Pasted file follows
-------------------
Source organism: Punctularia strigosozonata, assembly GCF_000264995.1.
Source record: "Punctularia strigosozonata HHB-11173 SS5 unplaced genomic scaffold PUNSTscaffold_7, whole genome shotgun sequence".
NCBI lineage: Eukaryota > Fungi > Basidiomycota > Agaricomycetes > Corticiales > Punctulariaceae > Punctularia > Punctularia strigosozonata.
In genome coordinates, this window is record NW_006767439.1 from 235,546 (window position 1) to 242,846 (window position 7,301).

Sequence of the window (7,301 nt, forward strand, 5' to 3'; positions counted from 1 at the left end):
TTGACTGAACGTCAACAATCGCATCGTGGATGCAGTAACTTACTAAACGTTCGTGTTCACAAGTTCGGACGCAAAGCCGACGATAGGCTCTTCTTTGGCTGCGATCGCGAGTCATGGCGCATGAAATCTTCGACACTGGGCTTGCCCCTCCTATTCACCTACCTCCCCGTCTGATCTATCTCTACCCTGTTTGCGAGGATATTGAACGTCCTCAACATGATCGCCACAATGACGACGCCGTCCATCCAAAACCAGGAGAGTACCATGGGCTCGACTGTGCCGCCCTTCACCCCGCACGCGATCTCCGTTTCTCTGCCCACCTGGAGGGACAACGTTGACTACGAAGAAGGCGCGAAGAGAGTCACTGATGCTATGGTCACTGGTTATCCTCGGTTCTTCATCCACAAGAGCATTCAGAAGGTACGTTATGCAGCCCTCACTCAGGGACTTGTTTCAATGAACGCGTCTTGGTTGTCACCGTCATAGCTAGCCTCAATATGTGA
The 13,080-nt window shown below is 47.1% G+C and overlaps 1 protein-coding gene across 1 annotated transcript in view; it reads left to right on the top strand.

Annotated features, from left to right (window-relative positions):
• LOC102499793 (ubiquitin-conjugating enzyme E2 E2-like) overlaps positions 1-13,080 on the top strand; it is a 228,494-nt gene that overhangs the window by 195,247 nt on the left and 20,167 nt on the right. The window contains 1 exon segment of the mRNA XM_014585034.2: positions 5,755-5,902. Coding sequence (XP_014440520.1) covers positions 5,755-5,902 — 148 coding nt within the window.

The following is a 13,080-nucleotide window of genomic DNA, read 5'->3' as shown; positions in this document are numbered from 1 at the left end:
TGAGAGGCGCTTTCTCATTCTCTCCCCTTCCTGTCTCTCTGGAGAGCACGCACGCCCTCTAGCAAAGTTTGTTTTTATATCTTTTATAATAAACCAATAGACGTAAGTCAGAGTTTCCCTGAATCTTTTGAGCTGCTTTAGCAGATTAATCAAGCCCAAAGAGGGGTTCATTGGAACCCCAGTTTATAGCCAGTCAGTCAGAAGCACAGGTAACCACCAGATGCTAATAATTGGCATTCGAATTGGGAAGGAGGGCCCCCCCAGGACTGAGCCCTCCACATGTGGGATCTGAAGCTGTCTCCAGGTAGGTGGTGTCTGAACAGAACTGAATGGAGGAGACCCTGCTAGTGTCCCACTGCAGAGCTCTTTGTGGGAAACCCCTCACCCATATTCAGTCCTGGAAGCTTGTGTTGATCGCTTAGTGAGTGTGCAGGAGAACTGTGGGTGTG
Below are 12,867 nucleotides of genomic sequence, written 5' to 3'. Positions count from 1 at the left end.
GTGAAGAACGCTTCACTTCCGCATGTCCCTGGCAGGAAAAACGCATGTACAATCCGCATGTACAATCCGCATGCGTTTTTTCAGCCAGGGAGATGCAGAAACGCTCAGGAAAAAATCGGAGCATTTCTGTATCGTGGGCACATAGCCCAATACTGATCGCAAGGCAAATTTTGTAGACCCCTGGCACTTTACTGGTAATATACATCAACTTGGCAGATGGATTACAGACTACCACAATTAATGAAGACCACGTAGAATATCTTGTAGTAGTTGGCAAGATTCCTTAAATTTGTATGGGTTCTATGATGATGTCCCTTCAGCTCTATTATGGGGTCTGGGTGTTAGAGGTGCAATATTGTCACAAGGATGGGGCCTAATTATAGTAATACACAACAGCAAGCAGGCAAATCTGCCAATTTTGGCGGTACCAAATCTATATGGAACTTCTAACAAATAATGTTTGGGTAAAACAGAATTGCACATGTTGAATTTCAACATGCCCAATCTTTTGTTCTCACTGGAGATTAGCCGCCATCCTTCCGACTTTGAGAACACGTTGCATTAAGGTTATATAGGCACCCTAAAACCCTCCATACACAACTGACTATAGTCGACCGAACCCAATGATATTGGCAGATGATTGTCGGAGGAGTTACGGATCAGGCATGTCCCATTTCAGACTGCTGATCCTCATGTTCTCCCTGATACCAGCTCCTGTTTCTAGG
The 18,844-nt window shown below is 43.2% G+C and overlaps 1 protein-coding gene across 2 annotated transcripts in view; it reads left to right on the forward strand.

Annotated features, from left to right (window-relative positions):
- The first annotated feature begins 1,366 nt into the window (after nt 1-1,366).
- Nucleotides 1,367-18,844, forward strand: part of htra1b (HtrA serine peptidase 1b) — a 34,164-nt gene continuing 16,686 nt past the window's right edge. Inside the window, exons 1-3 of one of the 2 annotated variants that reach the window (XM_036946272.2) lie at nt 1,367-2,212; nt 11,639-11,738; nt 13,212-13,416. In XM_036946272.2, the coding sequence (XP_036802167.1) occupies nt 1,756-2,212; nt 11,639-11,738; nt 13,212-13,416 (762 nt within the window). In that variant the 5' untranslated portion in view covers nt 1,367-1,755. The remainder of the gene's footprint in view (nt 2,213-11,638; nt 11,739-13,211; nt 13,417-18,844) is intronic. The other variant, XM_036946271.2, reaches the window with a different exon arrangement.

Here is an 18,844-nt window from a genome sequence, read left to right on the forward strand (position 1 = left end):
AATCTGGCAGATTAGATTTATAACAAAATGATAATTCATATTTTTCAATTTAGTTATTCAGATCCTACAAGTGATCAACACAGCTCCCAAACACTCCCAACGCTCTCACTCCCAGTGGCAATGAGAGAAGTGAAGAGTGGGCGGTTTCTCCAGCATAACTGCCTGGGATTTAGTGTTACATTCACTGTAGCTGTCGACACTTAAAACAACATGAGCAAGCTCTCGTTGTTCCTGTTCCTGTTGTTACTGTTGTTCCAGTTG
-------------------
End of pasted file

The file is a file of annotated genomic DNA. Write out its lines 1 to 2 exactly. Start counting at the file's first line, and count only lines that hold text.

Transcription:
Source organism: Punctularia strigosozonata, assembly GCF_000264995.1.
Source record: "Punctularia strigosozonata HHB-11173 SS5 unplaced genomic scaffold PUNSTscaffold_7, whole genome shotgun sequence".